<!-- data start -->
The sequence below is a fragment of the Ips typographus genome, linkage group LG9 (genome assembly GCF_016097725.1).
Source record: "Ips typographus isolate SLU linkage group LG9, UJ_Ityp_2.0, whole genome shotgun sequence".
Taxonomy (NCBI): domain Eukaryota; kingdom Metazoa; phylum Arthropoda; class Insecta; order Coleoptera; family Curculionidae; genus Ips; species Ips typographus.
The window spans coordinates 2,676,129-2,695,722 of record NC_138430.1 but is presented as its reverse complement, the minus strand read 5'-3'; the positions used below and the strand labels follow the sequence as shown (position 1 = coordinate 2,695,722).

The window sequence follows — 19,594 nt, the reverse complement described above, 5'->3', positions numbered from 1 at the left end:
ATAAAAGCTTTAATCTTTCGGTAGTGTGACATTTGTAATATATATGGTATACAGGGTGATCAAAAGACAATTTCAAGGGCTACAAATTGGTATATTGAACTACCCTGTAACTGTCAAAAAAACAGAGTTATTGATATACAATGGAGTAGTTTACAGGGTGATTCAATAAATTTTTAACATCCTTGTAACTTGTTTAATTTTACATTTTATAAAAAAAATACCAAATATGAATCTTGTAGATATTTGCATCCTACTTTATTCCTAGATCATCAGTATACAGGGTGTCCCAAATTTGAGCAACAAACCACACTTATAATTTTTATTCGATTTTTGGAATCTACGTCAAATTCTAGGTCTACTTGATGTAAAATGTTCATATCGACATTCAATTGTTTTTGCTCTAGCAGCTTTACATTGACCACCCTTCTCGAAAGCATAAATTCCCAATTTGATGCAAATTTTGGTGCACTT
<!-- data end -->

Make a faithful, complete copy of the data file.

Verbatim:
The sequence below is a fragment of the Ips typographus genome, linkage group LG9 (genome assembly GCF_016097725.1).
Source record: "Ips typographus isolate SLU linkage group LG9, UJ_Ityp_2.0, whole genome shotgun sequence".
Taxonomy (NCBI): domain Eukaryota; kingdom Metazoa; phylum Arthropoda; class Insecta; order Coleoptera; family Curculionidae; genus Ips; species Ips typographus.
The window spans coordinates 2,676,129-2,695,722 of record NC_138430.1 but is presented as its reverse complement, the minus strand read 5'-3'; the positions used below and the strand labels follow the sequence as shown (position 1 = coordinate 2,695,722).

The window sequence follows — 19,594 nt, the reverse complement described above, 5'->3', positions numbered from 1 at the left end:
ATAAAAGCTTTAATCTTTCGGTAGTGTGACATTTGTAATATATATGGTATACAGGGTGATCAAAAGACAATTTCAAGGGCTACAAATTGGTATATTGAACTACCCTGTAACTGTCAAAAAAACAGAGTTATTGATATACAATGGAGTAGTTTACAGGGTGATTCAATAAATTTTTAACATCCTTGTAACTTGTTTAATTTTACATTTTATAAAAAAAATACCAAATATGAATCTTGTAGATATTTGCATCCTACTTTATTCCTAGATCATCAGTATACAGGGTGTCCCAAATTTGAGCAACAAACCACACTTATAATTTTTATTCGATTTTTGGAATCTACGTCAAATTCTAGGTCTACTTGATGTAAAATGTTCATATCGACATTCAATTGTTTTTGCTCTAGCAGCTTTACATTGACCACCCTTCTCGAAAGCATAAATTCCCAATTTGATGCAAATTTTGGTGCACTT